The law is being challenged by the New York Rifle and Pistol Association, an arm of the NRA, and two men who live in upstate New York. One got a permit to carry a gun to and from work, and both got licenses to carry weapons for hunting or for shooting practice. But they were denied the right to carry guns outside the home as a general matter of self-defense, as opposed to showing that they faced any unusual threat. Former Solicitor General Paul Clement, who represents the challengers in the Supreme Court, compares the right to carry guns outside the home to the right of free speech guaranteed by the Constitution.

PAUL CLEMENT: These are all rights that the founding generation thought were sufficiently important that we're going to enshrine them in the Bill of Rights. And I think that judgment means that the states have to respect those rights.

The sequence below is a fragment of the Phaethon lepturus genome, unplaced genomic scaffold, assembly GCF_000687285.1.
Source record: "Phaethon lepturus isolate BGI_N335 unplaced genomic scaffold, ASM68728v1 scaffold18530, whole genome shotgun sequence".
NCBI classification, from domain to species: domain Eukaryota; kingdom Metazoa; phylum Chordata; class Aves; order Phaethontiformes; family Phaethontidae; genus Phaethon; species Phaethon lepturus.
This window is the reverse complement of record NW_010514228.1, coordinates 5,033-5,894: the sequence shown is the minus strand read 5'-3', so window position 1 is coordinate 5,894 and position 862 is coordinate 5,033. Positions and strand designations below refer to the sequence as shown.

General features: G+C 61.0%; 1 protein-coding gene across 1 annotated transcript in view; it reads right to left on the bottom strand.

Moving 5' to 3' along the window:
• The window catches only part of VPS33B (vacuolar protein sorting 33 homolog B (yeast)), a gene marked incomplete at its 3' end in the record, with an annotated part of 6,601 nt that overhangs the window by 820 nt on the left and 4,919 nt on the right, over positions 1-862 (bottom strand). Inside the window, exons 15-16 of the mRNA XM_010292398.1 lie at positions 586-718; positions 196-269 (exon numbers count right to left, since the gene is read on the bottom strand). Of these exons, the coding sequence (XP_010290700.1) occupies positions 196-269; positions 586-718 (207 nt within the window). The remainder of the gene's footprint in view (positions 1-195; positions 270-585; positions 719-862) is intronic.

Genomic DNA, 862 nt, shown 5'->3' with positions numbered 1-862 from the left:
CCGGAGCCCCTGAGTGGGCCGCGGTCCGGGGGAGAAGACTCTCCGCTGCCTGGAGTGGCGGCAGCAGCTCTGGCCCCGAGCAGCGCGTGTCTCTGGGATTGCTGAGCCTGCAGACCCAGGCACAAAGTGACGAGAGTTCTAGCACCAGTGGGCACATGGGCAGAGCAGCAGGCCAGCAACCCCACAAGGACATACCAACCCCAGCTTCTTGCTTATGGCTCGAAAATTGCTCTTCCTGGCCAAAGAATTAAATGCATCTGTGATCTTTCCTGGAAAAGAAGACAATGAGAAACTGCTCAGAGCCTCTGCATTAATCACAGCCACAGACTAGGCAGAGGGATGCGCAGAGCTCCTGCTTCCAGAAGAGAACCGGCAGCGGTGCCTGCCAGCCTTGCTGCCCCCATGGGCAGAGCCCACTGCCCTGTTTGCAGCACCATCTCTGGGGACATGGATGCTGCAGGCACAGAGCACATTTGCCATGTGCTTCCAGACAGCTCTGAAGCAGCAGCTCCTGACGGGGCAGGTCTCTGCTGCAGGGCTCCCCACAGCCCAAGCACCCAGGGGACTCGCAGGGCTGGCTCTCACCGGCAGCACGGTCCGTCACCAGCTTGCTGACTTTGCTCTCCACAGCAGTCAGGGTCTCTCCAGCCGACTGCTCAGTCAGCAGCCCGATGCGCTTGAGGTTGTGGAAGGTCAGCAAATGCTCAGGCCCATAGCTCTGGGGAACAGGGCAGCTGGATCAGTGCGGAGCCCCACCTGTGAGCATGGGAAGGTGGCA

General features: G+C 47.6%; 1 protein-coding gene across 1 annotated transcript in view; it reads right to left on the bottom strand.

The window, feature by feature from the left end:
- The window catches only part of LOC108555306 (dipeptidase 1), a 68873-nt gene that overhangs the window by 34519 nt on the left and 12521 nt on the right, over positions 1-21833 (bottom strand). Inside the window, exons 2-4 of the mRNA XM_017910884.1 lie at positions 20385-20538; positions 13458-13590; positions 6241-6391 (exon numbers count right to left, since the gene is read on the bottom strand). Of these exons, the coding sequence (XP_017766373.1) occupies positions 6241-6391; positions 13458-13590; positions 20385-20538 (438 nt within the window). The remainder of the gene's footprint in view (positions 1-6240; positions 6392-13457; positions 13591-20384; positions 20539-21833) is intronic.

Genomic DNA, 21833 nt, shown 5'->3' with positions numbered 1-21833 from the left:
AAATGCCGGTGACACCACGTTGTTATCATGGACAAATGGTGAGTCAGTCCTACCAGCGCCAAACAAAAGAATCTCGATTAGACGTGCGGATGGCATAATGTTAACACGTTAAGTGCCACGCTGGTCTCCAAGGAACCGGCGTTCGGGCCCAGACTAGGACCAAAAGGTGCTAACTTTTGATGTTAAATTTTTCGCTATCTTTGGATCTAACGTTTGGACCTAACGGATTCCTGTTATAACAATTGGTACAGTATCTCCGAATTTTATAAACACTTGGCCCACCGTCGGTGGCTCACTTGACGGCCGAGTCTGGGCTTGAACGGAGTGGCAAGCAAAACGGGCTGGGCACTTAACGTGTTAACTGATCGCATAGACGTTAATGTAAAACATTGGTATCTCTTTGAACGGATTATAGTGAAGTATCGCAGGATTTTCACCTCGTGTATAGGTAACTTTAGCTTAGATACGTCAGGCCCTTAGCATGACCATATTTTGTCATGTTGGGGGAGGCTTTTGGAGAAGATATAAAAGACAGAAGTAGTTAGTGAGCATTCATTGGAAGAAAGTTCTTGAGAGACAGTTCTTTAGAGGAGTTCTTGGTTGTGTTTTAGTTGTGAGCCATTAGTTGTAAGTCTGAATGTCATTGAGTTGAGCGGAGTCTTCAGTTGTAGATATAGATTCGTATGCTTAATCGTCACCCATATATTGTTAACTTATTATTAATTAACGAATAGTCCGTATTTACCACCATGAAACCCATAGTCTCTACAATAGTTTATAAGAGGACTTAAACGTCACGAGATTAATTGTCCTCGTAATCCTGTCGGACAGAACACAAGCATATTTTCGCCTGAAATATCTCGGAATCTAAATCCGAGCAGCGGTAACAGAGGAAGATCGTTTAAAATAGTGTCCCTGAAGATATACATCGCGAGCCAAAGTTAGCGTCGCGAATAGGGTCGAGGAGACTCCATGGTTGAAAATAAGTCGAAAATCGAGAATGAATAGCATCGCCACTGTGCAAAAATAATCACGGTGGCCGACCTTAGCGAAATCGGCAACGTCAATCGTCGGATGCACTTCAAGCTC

RICHARD DEARING: I don't think we can forget we're talking about an instrument that is designed to kill people.

TOTENBERG: Richard Dearing is chief of appeals for the city of New York.

DEARING: I think the problem the petitioners have is that the public safety considerations are so tremendous and varied on the side of gun regulation in a way that is not equally true of other rights.